Macallan select oak single malt scotch
- This topic has 9 replies, 8 voices, and was last updated 5 years, 3 months ago by feivel.
January 28, 2018 9:44 pm at 9:44 pm #1458099Eliezer8687Participant
Is this kosher or not? Please adviseJanuary 29, 2018 6:42 am at 6:42 am #1458226iacisrmmaParticipant
The Star-K and CRC both state “not recommended”.
.January 29, 2018 7:04 am at 7:04 am #1458241akupermaParticipant
Since we now have a well developed system of hecksherim, why would any frum Yid even consider relying on the “good old days” system of relying on checking ingredients.January 29, 2018 7:04 am at 7:04 am #1458242ToiParticipant
Why not?January 29, 2018 8:54 am at 8:54 am #1458268mentsch1Participant
There is a large (120 page) article available on the cRc website about sherry casks and kashrus.
Bottom line, scotch has issues, switch to bourbon (better yet , use bottles that have hechsherim)
At the time when I read the article and became more machmir, I contacted the distillers to ask if they use sherry casks, some replied yes, even though sherry casks where not mentioned on the bottle.
At lakewood chassanas only bottles with hechsherim are allowed.
More and more brands are adopting hechsherim. If you are asking that means you care. Isn’t it better to be safe?January 29, 2018 8:54 am at 8:54 am #1458270chefaharonParticipant
Are all Whiskies Kosher?
Thursday 28th December 2017
Ordinary Scotch Whisky whether Single Malt or Blended without any mention of the use of sherry, port or other wine casks on the label or marketing literature, can be consumed confidently without any Halachic concerns relating to potential contact with ex-wine casks. No additives to Scotch Whisky are permitted, with the exception of Caramel Colour which is kosher.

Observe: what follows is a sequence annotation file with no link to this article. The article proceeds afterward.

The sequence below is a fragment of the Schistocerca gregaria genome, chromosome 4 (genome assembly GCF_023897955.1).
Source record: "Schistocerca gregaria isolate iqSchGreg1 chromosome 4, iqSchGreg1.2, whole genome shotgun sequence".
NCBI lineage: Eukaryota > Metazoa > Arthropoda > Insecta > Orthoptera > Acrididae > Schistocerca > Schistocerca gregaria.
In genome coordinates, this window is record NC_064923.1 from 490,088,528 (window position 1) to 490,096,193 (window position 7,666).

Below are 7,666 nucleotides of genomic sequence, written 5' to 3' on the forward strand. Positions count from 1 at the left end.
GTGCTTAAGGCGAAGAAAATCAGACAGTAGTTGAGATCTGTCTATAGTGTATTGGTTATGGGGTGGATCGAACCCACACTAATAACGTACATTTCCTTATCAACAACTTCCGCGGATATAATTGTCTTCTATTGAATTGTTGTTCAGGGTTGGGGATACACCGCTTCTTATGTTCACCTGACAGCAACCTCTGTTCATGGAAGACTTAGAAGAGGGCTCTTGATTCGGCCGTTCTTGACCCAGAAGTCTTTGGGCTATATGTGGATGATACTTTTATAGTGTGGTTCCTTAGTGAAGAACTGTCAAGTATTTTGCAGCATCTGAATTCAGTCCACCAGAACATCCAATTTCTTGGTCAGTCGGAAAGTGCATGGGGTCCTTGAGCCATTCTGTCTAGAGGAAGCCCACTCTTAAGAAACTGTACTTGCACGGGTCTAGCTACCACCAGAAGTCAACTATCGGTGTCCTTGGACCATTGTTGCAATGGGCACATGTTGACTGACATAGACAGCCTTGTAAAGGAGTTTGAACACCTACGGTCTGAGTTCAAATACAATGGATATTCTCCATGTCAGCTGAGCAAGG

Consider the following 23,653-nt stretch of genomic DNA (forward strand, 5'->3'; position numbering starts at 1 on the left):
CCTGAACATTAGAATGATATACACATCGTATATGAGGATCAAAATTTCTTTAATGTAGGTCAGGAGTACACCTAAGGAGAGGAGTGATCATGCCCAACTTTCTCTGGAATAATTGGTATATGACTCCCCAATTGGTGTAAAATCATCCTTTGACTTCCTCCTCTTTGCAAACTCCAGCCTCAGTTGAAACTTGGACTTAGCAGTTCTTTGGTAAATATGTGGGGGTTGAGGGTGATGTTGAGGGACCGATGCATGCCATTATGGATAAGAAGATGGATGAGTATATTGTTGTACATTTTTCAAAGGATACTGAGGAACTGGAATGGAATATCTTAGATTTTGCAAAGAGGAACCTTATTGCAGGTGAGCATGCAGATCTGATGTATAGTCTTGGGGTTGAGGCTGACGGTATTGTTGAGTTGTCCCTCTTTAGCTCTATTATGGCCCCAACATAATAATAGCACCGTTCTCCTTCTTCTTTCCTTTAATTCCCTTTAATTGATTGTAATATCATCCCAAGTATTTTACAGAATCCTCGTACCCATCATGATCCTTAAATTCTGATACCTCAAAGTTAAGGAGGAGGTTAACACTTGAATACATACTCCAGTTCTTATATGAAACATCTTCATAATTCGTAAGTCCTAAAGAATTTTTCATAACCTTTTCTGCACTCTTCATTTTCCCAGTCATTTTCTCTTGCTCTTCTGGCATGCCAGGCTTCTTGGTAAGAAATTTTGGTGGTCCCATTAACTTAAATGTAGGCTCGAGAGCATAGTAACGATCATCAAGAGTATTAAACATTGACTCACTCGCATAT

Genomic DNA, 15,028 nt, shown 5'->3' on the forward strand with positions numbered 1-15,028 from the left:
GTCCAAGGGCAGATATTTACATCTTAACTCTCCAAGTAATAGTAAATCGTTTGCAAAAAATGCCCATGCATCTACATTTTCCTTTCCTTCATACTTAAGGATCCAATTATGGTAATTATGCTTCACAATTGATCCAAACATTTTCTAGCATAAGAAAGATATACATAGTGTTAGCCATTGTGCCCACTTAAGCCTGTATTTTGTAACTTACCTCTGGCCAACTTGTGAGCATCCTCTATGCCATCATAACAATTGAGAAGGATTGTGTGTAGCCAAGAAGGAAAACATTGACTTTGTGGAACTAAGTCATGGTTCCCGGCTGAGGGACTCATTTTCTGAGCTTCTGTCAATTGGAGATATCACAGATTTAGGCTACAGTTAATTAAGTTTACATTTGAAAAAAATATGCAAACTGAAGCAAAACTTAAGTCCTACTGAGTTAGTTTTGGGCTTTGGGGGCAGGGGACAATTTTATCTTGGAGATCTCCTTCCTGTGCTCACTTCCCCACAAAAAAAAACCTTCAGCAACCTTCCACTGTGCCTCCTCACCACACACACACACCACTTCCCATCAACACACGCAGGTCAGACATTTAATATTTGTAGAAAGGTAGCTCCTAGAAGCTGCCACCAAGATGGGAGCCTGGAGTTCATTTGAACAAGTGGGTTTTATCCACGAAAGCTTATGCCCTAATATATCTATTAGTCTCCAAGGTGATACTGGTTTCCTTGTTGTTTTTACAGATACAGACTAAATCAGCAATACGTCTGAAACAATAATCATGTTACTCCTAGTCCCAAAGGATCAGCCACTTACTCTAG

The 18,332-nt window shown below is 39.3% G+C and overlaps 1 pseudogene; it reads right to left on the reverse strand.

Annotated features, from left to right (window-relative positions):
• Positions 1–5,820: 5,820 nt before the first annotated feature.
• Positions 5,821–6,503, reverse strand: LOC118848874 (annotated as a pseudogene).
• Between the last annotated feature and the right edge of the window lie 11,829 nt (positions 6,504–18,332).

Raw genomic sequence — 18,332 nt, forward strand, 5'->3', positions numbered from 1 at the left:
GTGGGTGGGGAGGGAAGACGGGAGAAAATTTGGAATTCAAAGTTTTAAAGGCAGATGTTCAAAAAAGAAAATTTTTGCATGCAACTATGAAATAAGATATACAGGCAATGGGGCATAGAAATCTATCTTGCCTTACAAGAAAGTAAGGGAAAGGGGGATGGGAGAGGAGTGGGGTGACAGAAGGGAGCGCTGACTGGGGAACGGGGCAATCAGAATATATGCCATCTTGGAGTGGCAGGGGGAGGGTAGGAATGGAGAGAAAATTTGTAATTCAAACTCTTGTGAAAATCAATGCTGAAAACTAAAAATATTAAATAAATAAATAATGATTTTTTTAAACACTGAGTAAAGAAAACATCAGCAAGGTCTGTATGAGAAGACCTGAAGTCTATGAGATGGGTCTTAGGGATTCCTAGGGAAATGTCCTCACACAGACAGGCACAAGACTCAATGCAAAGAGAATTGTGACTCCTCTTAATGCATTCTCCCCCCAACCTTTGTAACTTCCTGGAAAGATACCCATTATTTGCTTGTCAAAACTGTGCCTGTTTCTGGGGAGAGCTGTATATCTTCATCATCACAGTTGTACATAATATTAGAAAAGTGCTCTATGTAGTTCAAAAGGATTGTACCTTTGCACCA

As far as Irish Whiskey is concerned, as a direct result of the work of the KLBD with the distillers, Irish legislation has been changed and it is no longer permitted to add flavour enhancers (including those which are wine based) to Irish whiskey. This applies to all whiskey bottled in Ireland since mid 2009.
Whiskey which has been matured in wine casks has been subject to detailed Halachic consideration by major poskim (including Minchas Yitzchok Vol 2, 28 and Igros Moshe Yore Deah Vol 1, 62 and 63) who did not forbid its consumption. There is a new process however, known as Wine Cask Finishes (also referred to as double or second maturation) which is a secondary process in which fully aged and mature whisky is returned to specially commissioned and primed wine casks for a further period of maturation, a process some claim imparts a recognisable taste of the wine. This new process may not be covered by all the aforementioned heterim and accordingly some may wish to avoid products so labelled.January 29, 2018 8:54 am at 8:54 am #1458271chefaharonParticipant
from london beis dinJanuary 29, 2018 7:08 pm at 7:08 pm #1459039ToiParticipant
I know R Shlomo Miller Shlita holds that sherry casks are 100% muttar.January 31, 2018 2:52 pm at 2:52 pm #1460785keithParticipant
Actually you have to be careful about bourbon. Many (most?) bourbon distilleries are owned by Jews and my understanding is most do not sell for Pesach. So a lot of bourbon is actually treif as it is owned by Jews over Pesach.February 1, 2018 11:50 am at 11:50 am #1461124feivelParticipant
both laws and manufacturing processes have changed significantly over the past few years. The issue is very complex and still in flux. many older psakim may not be relied upon anymore.
if you wish to be careful in this matter you would be best advised to contact the cRc. or at least check their website.
also, although all bourbons used to be free of sherry cask concerns that is no longer necessarily the case.
or you can of course rely on HaRav Miller.
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